Treating and preventing gum disease may lower stroke risk, research suggests


In two separate studies looking at more than 1,300 people, researchers found that patients with gum disease had twice as many strokes due to the thickening and hardening of arteries in the brain compared to patients without gum disease.

"Gum disease is a chronic bacterial infection that affects the soft and hard structures supporting the teeth and is associated with inflammation," Dr. Souvik Sen, an author of both studies, said in a news release. "Because inflammation appears to play a major role in the development and worsening of atherosclerosis, or 'hardening' of blood vessels, we investigated if gum disease is associated with blockages in brain vessels and strokes caused by atherosclerosis of the brain vessels."

Patients with gum disease were three times as likely to have a stroke involving blood vessels in the back of the brain, which controls vision, coordination and other functions, the researchers found. The patients were also 2.4 times more likely to have severely blocked brain arteries.

However, the two studies didn't confirm that gum disease causes artery blockage or stroke risk. Nevertheless, the research suggests that treating gum disease and other stroke risk factors could reduce the severity of artery plaque buildup and narrowing of brain blood vessels, which can lead to a stroke.

"It's important for clinicians to recognize that gum disease is an important source of inflammation for their patients and to work with patients to address gum disease," Sen said. "We are working on a current study to evaluate if treatment of gum disease can reduce its association with stroke."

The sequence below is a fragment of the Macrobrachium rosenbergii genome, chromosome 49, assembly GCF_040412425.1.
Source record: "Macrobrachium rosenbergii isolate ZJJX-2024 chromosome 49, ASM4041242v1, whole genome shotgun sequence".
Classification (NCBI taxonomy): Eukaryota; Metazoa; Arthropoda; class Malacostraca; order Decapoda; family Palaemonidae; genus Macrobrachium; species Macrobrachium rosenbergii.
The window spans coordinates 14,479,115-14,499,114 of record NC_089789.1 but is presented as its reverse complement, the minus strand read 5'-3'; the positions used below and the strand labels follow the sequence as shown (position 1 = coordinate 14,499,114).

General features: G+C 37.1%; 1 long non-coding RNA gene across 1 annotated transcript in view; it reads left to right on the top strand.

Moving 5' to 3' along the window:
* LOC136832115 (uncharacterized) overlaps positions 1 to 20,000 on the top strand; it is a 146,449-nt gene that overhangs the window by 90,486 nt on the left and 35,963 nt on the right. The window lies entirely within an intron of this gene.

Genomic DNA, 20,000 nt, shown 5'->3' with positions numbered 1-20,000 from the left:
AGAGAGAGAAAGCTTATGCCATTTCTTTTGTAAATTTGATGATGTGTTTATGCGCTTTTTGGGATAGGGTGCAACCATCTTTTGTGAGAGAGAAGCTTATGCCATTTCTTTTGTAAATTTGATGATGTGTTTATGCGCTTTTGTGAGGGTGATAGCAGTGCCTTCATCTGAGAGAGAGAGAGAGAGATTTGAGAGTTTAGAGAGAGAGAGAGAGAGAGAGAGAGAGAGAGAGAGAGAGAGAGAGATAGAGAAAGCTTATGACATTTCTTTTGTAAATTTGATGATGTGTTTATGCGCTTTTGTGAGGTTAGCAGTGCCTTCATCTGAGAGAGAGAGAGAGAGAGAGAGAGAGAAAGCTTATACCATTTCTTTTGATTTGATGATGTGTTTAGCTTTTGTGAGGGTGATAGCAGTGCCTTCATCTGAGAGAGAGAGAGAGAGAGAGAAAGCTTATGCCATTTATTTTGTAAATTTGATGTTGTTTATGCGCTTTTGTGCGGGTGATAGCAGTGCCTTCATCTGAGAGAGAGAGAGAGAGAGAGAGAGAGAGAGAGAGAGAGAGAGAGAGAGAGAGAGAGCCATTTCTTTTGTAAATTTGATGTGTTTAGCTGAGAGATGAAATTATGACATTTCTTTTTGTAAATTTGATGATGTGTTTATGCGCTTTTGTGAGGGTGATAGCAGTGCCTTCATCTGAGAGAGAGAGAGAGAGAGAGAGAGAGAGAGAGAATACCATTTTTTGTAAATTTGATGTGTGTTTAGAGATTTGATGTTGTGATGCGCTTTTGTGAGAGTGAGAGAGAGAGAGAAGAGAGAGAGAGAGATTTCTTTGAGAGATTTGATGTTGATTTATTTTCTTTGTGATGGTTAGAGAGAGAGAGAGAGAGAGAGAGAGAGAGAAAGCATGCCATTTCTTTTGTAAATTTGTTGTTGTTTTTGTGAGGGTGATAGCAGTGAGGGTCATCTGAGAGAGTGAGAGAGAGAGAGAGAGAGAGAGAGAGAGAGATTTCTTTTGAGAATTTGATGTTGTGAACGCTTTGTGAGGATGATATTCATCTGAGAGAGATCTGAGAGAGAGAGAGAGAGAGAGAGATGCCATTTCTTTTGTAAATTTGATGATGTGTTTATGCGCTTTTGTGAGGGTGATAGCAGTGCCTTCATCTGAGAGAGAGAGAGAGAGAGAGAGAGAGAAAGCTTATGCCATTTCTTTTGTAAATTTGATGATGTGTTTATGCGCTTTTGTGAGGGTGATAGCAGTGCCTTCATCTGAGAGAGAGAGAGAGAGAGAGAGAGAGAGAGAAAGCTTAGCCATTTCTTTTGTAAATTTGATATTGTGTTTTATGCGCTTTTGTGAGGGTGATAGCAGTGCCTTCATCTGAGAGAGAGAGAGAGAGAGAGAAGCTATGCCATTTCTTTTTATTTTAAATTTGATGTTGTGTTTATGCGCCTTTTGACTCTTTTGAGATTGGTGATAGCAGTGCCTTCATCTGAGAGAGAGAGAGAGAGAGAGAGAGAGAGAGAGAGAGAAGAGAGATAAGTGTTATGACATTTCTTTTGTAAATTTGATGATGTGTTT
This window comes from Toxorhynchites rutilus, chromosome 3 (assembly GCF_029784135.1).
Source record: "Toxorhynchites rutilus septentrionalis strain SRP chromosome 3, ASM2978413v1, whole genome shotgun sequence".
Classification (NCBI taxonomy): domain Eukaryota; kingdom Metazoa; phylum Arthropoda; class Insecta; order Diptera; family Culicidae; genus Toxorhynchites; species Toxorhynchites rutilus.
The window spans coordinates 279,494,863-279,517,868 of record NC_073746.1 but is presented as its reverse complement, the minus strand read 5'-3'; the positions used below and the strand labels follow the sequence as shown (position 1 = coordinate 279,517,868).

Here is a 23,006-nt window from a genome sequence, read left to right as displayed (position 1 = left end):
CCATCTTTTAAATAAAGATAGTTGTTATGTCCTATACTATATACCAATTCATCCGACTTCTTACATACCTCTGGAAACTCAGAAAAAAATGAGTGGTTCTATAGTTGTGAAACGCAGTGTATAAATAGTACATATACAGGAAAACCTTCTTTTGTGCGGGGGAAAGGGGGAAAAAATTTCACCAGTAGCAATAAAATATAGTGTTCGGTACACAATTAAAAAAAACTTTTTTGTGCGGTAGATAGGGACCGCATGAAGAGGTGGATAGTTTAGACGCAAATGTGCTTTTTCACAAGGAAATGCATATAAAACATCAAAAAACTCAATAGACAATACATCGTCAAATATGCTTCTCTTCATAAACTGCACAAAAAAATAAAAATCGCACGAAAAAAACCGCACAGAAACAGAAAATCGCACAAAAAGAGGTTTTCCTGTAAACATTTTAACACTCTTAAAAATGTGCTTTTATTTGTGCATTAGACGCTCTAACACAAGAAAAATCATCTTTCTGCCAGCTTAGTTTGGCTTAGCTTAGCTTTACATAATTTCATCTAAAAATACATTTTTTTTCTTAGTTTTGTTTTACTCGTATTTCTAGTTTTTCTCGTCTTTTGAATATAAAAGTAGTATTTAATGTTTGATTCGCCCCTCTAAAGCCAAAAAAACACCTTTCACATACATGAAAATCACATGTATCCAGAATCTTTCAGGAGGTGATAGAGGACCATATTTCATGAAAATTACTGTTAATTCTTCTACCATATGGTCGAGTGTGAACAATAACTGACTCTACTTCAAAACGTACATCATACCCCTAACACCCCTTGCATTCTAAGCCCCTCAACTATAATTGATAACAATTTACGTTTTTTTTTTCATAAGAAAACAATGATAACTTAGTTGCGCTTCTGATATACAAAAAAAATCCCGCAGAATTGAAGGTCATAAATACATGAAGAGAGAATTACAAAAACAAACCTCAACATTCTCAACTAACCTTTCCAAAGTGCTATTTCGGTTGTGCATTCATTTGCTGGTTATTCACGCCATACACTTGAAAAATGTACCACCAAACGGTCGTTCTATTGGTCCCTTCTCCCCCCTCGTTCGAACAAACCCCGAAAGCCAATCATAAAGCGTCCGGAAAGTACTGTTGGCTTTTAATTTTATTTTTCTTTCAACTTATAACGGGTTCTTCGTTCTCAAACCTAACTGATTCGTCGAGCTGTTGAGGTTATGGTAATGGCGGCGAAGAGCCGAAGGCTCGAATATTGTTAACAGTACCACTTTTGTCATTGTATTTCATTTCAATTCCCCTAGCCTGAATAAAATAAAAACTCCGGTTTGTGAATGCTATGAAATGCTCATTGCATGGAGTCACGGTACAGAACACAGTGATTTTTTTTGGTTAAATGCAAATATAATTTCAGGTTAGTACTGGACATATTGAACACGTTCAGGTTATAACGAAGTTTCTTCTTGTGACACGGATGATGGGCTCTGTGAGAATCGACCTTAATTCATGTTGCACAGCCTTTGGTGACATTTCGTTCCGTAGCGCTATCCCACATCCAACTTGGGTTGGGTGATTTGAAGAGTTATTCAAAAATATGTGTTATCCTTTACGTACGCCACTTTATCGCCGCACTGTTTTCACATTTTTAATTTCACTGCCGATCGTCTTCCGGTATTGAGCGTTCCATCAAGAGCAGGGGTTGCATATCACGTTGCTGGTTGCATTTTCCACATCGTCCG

Treating gum disease varies depending on the nature and severity of the problem, according to the National Institute of Dental and Craniofacial Research, or NIDCR, the U.S. government's primary agency for research on dental, oral, and craniofacial health and diseases. The focus of the treatment is to control the infection.

Symptoms of gum disease include bad breath that won't go away, red or swollen gums, tender or bleeding gums, painful chewing, loose teeth, sensitive teeth, and receding gums or longer appearing teeth, according to the NIDCR.

"Any type of treatment requires that the patient keep up good daily care at home," according to NIDCR. "The dentist may also suggest changing certain behaviors, such as quitting smoking, as a way to improve your treatment results."

Sen, a professor at the University of South Carolina School of Medicine, and the studies' other authors are scheduled to present their findings at the American Stroke Association's International Stroke Conference in Los Angeles next week.

Source: AHA news release, Feb. 12, 2020


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